It has been 13 months since members of the USF chapter of the United Faculty of Florida (UFF) began negotiating faculty contracts with the University Board of Trustees (BOT) – a process that has yet to come to a close.
“We have been at it for several months now,” Associate Provost and member of the BOT bargaining unit Kofi Glover said. “It seems to have picked up, and I really don’t think it will take several more months. From my viewpoint, it shouldn’t. The union has not put an obstacle in the way of what we’re proposing, and that is encouraging.”
In a six-hour bargaining session Friday, UFF members brought several changes to the faculty contract to the table: unauthorized leave, salary and “relief time.” One agreement was made.
“We reached an agreement that faculty who disappear on an unauthorized leave – faculty who are not attending conferences or other programs – if they do that for 12 days during the regular semester or if they leave 20 percent of summer classes, which would be two class sessions for summer classes that meet once a week, then they will be considered to have abandoned their job,” terminating their employment, Glover said.
Issues of pay during “relief time,” which is time that union officers spend away from their job to participate in union activities, were met with resistance from the BOT.
“Our point is that the state should not be paying for union activities,” Glover said. “So we are not going to give them that.”
It is the discussions of articles such as this that have prolonged the salary agreement, Glover said, and the possibility of a special state legislative session to evaluate a billion-dollar deficit does not bode well for UFF’s requests.
“If we have to wait to see what the Legislature does, I am afraid they will not get a salary increase because it is absolutely clear that if the Legislature decides to meet there will be a new budget and there will be a reduction in what state-funded universities receive,” he said. “If that happens, we will have to find areas to cut. Other universities have laid off faculty, and we keep saying we don’t want to lay off faculty, but that also means we cannot give salary raises.”
Because the entire contract is being amended, any major changes will not come into effect until an overall agreement is reached and approved by the UFF and BOT. Glover said only five articles remain on the table.
However, Sherman Dorn, president of USF’s chapter of UFF, said that several articles have been agreed upon and were immediately placed into effect.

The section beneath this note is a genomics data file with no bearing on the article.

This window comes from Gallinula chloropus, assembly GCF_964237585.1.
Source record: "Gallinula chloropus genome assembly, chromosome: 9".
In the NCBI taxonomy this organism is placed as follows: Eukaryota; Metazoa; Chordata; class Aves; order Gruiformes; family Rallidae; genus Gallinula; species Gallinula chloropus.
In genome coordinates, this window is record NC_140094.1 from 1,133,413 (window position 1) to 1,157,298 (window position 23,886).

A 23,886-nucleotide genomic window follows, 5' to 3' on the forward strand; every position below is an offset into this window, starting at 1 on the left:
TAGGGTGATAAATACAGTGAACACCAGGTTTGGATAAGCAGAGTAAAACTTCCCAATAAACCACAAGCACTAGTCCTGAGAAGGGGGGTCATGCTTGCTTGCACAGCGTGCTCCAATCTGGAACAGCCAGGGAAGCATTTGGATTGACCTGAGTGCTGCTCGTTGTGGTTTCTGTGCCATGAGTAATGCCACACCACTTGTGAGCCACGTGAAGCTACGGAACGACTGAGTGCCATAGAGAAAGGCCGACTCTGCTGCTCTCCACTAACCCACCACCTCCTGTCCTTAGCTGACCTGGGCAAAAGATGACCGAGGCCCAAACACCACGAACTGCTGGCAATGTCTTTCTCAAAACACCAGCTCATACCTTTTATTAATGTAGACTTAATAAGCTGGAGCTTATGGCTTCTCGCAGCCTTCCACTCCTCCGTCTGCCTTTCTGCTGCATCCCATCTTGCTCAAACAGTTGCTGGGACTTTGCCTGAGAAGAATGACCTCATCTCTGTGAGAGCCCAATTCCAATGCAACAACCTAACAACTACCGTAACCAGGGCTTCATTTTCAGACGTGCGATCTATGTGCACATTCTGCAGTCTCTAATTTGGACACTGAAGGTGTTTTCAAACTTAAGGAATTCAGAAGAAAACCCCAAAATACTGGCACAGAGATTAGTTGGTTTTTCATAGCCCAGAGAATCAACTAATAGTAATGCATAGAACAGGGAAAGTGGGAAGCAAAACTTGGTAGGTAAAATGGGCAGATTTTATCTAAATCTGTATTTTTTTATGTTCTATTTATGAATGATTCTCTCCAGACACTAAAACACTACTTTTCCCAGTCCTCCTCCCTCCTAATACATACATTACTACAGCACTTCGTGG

“In December, both sides agreed to change the benefits article to add domestic partner health insurance and to add early retirement to the program, and in February, we agreed to a memorandum for a promotions structure, for people who are in line to receive promotions and, (June 25) we agreed to a memorandum of understanding that, once ratified, would allow bonuses for faculty and implement an expansion of sabbaticals immediately after ratification,” Dorn said. “A lot of articles were agreed upon to just continue with the status quo.”
According to Florida statutes, any changes that are made to the faculty contract cannot be in effect after three years – a deadline that is well prepared for by annual “union and management” article discussions, Glover said.
“Bargaining is always a slow process,” he said. “Particularly when one side or both sides want to make some major changes, then it takes a much longer time, and hard economic times make it that much more difficult. There is very little that we do that does not eventually have monetary implications.”
For Dorn, who said the UFF will continue to bargain items like workload issues, promotion restructuring and issues arising with summer salaries, the bargaining has been beneficial thus far.
“In contrast to other years, I think everyone looks around the rest of the state,” he said. “We don’t have layoffs, we’ve enhanced the working lives of faculty and I think people understand that these are very hard economic times, so it’s hard to put a package together on salary issues.”
A date has not yet been set for the next bargaining session.
“Everything we have been able to come to an agreement for I’ve been happy with,” Dorn said. “We’re just going to chip away at the remaining areas.”